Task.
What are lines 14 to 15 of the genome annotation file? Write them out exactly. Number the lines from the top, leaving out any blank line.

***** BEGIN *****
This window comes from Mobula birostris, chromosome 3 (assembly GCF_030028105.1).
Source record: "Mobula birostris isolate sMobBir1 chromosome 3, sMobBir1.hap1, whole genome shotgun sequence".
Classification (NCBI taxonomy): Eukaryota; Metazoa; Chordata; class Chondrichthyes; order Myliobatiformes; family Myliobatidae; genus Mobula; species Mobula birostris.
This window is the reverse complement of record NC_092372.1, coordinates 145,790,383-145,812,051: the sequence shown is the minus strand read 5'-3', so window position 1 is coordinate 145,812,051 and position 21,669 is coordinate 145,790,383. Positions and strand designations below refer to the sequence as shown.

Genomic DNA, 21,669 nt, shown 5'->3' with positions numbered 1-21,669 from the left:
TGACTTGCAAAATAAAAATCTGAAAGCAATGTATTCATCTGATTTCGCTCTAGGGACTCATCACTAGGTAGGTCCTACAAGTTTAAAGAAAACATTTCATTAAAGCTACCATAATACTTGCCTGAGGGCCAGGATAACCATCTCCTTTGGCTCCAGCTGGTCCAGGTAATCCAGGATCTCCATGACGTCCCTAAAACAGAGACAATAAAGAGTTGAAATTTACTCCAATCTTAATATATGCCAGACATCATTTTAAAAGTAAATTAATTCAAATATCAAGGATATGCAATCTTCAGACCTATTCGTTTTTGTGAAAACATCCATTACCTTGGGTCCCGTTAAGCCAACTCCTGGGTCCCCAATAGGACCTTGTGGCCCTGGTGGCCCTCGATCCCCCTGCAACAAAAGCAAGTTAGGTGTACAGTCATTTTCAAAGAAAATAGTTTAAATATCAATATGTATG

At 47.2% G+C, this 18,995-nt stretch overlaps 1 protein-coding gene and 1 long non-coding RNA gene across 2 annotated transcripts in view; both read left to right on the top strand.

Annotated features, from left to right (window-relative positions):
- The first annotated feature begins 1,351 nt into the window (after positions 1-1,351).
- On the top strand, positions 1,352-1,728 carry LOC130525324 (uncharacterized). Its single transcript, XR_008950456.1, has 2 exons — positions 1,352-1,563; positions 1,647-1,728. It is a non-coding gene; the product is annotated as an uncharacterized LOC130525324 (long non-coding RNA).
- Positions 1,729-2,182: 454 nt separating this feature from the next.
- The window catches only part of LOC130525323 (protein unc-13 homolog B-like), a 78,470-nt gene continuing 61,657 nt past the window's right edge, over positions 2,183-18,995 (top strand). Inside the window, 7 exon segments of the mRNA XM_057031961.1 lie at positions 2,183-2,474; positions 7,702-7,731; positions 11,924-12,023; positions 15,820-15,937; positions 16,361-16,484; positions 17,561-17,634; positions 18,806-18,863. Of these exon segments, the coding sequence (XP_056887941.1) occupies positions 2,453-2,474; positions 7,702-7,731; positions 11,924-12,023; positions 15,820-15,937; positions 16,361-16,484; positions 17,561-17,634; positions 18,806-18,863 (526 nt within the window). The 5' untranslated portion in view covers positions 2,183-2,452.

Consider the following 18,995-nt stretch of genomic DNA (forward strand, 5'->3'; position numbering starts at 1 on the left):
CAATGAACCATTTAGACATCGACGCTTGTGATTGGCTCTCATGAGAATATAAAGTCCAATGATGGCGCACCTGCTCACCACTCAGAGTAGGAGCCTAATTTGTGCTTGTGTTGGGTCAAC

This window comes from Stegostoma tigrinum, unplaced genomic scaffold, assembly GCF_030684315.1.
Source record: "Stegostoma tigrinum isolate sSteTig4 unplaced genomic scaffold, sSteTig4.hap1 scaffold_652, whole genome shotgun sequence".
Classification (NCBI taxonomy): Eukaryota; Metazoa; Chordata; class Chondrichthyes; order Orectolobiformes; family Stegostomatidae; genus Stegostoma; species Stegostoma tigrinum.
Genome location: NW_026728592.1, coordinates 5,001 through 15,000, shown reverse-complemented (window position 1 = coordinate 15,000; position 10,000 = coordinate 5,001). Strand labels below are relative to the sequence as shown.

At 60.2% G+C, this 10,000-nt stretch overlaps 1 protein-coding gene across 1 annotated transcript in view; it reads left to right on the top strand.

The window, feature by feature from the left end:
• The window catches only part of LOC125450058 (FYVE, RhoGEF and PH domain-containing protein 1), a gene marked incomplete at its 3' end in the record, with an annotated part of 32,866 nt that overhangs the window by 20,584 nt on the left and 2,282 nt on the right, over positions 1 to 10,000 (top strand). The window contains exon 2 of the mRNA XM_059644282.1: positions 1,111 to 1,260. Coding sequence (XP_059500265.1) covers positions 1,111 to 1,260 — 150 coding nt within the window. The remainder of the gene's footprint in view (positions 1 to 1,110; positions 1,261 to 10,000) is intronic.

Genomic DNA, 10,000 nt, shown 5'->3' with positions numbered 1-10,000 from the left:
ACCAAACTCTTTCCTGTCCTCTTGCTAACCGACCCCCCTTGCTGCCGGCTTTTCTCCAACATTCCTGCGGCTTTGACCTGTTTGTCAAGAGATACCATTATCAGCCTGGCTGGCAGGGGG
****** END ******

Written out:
CAATGAACCATTTAGACATCGACGCTTGTGATTGGCTCTCATGAGAATATAAAGTCCAATGATGGCGCACCTGCTCACCACTCAGAGTAGGAGCCTAATTTGTGCTTGTGTTGGGTCAAC

This window comes from Stegostoma tigrinum, unplaced genomic scaffold, assembly GCF_030684315.1.